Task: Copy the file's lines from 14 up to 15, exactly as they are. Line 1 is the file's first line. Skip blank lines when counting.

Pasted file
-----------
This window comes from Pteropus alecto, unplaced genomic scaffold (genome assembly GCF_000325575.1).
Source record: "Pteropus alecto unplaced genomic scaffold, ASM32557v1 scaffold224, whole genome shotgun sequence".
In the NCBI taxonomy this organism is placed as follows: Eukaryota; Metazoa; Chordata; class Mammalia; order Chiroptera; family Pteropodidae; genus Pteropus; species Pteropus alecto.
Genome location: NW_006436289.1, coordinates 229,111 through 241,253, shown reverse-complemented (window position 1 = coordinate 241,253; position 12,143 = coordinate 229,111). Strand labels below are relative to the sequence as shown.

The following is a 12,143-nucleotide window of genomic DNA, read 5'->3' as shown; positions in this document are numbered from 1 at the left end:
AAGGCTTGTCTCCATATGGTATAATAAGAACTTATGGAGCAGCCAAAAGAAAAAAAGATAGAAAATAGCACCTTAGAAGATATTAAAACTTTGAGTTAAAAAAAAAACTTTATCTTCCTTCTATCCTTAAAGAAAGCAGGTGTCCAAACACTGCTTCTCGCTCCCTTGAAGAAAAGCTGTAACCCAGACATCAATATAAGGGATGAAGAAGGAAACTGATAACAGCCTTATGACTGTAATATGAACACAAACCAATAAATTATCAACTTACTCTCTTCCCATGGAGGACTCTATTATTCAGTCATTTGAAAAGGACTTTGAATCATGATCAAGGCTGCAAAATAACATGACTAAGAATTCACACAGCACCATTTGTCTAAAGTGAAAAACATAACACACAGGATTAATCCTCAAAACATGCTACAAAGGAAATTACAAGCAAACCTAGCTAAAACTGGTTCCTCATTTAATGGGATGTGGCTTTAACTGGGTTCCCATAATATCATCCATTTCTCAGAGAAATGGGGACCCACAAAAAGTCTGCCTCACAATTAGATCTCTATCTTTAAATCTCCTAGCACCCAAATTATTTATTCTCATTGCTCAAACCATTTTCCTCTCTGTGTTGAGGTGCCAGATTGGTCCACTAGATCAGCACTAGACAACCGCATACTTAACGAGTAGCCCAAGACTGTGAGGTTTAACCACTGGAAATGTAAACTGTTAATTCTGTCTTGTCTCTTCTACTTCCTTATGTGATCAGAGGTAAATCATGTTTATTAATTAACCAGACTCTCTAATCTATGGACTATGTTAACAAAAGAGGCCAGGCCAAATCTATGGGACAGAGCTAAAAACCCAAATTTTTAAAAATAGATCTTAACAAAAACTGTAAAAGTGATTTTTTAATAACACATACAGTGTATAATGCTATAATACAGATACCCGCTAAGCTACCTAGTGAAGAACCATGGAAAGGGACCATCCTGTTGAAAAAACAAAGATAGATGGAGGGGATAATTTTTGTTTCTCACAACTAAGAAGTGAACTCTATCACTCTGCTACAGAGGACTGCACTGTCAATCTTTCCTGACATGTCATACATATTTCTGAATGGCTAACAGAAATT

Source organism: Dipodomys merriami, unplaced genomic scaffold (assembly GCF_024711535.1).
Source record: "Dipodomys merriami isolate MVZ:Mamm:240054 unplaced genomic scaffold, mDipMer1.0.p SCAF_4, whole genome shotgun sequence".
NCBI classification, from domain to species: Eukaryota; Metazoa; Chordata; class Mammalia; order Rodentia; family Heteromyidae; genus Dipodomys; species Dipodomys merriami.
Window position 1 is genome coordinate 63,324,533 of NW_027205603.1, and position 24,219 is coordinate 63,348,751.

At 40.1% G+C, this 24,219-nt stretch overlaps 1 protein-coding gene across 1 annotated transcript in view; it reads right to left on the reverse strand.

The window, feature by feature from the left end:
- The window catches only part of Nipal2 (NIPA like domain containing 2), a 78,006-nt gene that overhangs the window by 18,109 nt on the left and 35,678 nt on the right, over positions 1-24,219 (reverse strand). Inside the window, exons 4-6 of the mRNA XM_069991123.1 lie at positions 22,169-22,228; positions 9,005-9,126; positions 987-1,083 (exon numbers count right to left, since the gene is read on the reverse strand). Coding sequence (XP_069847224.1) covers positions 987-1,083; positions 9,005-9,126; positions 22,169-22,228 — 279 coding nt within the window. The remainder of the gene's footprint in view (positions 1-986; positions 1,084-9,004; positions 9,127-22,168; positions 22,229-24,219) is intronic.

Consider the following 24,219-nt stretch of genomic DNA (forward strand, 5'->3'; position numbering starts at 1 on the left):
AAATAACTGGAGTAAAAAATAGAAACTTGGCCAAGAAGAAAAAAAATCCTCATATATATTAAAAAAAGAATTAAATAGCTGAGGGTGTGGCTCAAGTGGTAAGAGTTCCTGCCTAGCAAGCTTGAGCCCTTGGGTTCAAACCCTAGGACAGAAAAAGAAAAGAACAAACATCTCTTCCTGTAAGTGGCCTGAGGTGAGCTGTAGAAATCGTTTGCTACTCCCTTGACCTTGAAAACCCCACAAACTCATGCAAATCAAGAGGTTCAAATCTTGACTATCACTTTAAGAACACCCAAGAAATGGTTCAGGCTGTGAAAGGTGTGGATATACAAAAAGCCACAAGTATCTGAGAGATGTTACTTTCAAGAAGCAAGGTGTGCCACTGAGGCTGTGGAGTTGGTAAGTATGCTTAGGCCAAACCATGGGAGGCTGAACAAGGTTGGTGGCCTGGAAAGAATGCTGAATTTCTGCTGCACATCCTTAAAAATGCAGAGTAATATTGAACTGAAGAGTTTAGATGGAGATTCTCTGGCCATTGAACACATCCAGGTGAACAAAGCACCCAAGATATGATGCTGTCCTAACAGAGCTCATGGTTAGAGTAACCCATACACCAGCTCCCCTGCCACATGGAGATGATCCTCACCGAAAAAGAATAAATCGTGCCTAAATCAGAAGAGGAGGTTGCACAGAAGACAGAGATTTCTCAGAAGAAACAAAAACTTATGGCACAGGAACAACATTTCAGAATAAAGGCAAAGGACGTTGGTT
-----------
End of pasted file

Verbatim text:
Consider the following 24,219-nt stretch of genomic DNA (forward strand, 5'->3'; position numbering starts at 1 on the left):
AAATAACTGGAGTAAAAAATAGAAACTTGGCCAAGAAGAAAAAAAATCCTCATATATATTAAAAAAAGAATTAAATAGCTGAGGGTGTGGCTCAAGTGGTAAGAGTTCCTGCCTAGCAAGCTTGAGCCCTTGGGTTCAAACCCTAGGACAGAAAAAGAAAAGAACAAACATCTCTTCCTGTAAGTGGCCTGAGGTGAGCTGTAGAAATCGTTTGCTACTCCCTTGACCTTGAAAACCCCACAAACTCATGCAAATCAAGAGGTTCAAATCTTGACTATCACTTTAAGAACACCCAAGAAATGGTTCAGGCTGTGAAAGGTGTGGATATACAAAAAGCCACAAGTATCTGAGAGATGTTACTTTCAAGAAGCAAGGTGTGCCACTGAGGCTGTGGAGTTGGTAAGTATGCTTAGGCCAAACCATGGGAGGCTGAACAAGGTTGGTGGCCTGGAAAGAATGCTGAATTTCTGCTGCACATCCTTAAAAATGCAGAGTAATATTGAACTGAAGAGTTTAGATGGAGATTCTCTGGCCATTGAACACATCCAGGTGAACAAAGCACCCAAGATATGATGCTGTCCTAACAGAGCTCATGGTTAGAGTAACCCATACACCAGCTCCCCTGCCACATGGAGATGATCCTCACCGAAAAAGAATAAATCGTGCCTAAATCAGAAGAGGAGGTTGCACAGAAGACAGAGATTTCTCAGAAGAAACAAAAACTTATGGCACAGGAACAACATTTCAGAATAAAGGCAAAGGACGTTGGTT